Then you exchange numbers and you think, “I want to text her, but I should pace this . . . maybe she’s not a really huge texter. Maybe she hates emojis as much as I love them. Is Bitmoji too much too fast?”

If you can make it through the intimate-struggle-sharing, you’re golden. But that’s the scariest part for me.

If she’s an in-person friend, you plan a get-together and hope your jokes don’t fall flat, that there isn’t too much awkward silence, that you click. And when you part, you analyze every single thing that was done or said in hopes that you made a good first impression. 

Eventually, you’ll take the friendship to the next level by sharing some really intimate struggle you’re having. And that’s the ultimate test. If you can make it through the intimate-struggle-sharing, you’re golden. 

But that’s the scariest part for me. 

Being Real 

I’ve lived in Mississippi for two years. In that amount of time, I’ve had shockingly few friend-dates. 

It’s not for lack of trying on the part of others. I get soft offers for play dates all the time, but I tend not to move on them. It isn’t because Texans think they’re too good for Mississippi company. It’s not even because I don’t want to make new friends—I do. The problem is that I have a huge fear of passing every friend-vetting test, arriving at that last step, and bombing it. 

To be real with you, I’m in an interesting season right now. Everything I write about here is a fresh journey for me. You’re getting my thoughts, struggles, and the cries of my heart in real time. And what I fear most about making new friends is that, when I share my struggles—my fears of miscarriage, my cluttered home, the stress of my shame on our marriage, my parenting worries—it may be too much. I will dive too deep too soon, because I’m fresh out of small talk right now. All I’ve got is deep end stuff. And homegirl might just say, “Listen. I don’t know you like that.”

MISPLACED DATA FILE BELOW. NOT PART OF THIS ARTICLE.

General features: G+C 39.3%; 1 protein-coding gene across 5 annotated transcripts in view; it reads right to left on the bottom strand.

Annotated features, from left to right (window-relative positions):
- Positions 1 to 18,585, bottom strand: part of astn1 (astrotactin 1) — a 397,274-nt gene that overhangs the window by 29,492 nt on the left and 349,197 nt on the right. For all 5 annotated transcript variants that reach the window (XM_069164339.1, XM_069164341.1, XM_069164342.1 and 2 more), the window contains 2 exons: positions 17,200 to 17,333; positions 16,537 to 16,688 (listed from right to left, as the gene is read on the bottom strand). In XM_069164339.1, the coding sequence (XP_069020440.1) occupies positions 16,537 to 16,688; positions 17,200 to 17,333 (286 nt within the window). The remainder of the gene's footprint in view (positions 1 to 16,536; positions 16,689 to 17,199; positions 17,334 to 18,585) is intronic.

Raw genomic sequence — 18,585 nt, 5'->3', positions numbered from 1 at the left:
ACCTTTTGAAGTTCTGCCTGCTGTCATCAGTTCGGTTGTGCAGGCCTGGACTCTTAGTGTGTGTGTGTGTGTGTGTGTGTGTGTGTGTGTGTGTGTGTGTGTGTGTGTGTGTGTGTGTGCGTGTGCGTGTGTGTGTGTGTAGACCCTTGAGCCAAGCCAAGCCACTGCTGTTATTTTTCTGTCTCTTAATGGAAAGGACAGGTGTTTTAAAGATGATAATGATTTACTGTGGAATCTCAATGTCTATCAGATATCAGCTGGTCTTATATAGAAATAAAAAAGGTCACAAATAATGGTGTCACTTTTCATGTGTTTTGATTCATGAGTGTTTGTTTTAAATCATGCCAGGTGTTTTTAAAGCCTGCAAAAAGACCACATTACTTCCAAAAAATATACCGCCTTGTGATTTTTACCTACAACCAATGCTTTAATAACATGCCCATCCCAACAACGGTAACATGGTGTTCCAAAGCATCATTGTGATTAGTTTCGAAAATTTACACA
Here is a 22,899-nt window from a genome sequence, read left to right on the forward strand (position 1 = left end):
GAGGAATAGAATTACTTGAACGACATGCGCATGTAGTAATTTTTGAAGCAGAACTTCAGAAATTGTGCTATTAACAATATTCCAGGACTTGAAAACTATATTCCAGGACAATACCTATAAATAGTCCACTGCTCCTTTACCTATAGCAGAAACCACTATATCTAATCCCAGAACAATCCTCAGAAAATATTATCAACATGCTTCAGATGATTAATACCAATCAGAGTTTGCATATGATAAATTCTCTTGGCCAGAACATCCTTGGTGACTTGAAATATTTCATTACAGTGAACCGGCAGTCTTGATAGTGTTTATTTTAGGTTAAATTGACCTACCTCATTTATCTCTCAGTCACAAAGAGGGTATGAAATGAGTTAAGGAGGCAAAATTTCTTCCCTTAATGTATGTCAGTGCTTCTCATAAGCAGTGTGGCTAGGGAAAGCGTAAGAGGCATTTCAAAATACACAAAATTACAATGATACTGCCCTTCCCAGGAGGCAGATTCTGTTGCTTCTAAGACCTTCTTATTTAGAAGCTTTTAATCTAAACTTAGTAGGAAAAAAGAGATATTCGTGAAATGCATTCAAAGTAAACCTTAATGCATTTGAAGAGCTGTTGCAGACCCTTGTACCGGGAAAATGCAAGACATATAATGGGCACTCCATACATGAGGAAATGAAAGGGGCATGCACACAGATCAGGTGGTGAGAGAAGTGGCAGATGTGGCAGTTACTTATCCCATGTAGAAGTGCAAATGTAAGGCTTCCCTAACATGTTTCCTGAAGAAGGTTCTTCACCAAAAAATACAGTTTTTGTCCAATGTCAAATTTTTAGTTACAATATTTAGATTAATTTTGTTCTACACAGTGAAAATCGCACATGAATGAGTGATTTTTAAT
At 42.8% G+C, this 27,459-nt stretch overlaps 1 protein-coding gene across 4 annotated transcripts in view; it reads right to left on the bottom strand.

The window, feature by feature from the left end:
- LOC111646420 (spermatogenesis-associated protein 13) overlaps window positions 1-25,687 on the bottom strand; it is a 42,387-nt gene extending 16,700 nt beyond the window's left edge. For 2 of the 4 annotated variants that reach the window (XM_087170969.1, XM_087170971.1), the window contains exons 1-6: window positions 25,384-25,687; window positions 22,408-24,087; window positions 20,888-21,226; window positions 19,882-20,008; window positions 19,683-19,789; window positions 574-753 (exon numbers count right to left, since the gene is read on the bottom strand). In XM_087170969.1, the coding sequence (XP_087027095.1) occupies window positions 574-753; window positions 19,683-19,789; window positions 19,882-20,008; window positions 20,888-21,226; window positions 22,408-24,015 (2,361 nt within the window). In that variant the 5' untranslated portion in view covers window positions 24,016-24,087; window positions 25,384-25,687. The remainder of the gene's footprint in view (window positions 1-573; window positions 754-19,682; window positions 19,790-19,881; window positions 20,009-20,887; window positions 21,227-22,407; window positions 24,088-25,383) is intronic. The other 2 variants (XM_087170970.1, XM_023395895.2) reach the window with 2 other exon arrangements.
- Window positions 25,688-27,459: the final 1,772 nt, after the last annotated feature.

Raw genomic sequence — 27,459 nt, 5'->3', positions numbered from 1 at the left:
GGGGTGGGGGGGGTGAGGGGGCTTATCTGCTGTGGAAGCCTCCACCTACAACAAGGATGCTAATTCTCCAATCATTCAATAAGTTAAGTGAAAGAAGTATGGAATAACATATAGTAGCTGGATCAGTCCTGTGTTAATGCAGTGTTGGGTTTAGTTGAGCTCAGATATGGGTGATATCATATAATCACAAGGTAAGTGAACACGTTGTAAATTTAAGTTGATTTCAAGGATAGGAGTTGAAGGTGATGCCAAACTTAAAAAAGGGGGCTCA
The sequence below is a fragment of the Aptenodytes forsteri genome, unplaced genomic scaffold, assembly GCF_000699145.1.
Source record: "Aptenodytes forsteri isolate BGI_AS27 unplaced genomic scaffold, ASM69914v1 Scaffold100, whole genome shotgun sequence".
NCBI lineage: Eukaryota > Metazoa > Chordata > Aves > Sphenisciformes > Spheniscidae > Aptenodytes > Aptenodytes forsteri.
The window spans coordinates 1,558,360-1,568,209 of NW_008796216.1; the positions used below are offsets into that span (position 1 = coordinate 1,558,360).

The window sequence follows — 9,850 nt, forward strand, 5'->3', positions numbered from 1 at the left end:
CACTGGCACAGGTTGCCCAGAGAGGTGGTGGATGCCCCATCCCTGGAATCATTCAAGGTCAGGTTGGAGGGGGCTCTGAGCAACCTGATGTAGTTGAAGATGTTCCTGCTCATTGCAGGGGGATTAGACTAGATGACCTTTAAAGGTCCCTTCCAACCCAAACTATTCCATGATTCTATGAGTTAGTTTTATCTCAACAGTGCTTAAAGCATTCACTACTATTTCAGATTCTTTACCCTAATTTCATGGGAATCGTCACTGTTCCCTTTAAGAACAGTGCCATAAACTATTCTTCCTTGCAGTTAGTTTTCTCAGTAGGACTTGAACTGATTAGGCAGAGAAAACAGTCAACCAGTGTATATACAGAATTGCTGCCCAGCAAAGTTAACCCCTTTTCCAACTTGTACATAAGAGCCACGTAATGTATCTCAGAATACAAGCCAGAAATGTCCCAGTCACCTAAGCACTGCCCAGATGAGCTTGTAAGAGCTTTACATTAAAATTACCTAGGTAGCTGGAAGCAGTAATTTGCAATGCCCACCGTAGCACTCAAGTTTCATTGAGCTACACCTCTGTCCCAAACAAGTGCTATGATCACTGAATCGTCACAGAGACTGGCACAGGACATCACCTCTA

And she might not want to know me like that. 

In my mind, other women have it all together.

Being Vulnerable 

In my mind, other women have it all together. They know exactly who they are and who they’re striving to be while I’m wrestling with the basics of my womanhood. 

We’ve all heard the stereotype of women as masters of the comparison game. You may not fit that mold, but I’d be lying if I said it wasn’t me! I constantly look to others to gauge what is normal.

But that’s part of the reason we need friendships, to remind us that other people aren’t merely for observation and comparison, but that they are image-bearers on their own journeys of growth and discovery. Remember when I wrote about Adam and Eve’s companionship as more than simply romance? That we were made for community beyond romantic relationships? 

That goes for me too. 

So I’m trying to stand up more in coffee shops. I’m trying to initiate more conversations. And I’m trying to say “yes” to playdates and “no” to hiding my journey. Because doing it alone and writing about it from the comfort of my apartment for strangers to read  won’t cut it unless I’m breathing life into my physical relationships and allowing them to breathe life into me. 

So I’m going to go make new friends. Slowly and steadily. Awkwardly and nervously. Determinedly and by God’s grace. 

Jasmine Holmes
Jasmine L. Holmes is the author of Mother to Son: Letters to a Black Boy on Identity and Hope. She is also a contributing author for Identity Theft: Reclaiming the Truth of Our Identity in Christ and His Testimonies, My Heritage: Women of Color on the Word of God. She and her husband, Phillip, are parenting three young sons in Jackson, Mississippi.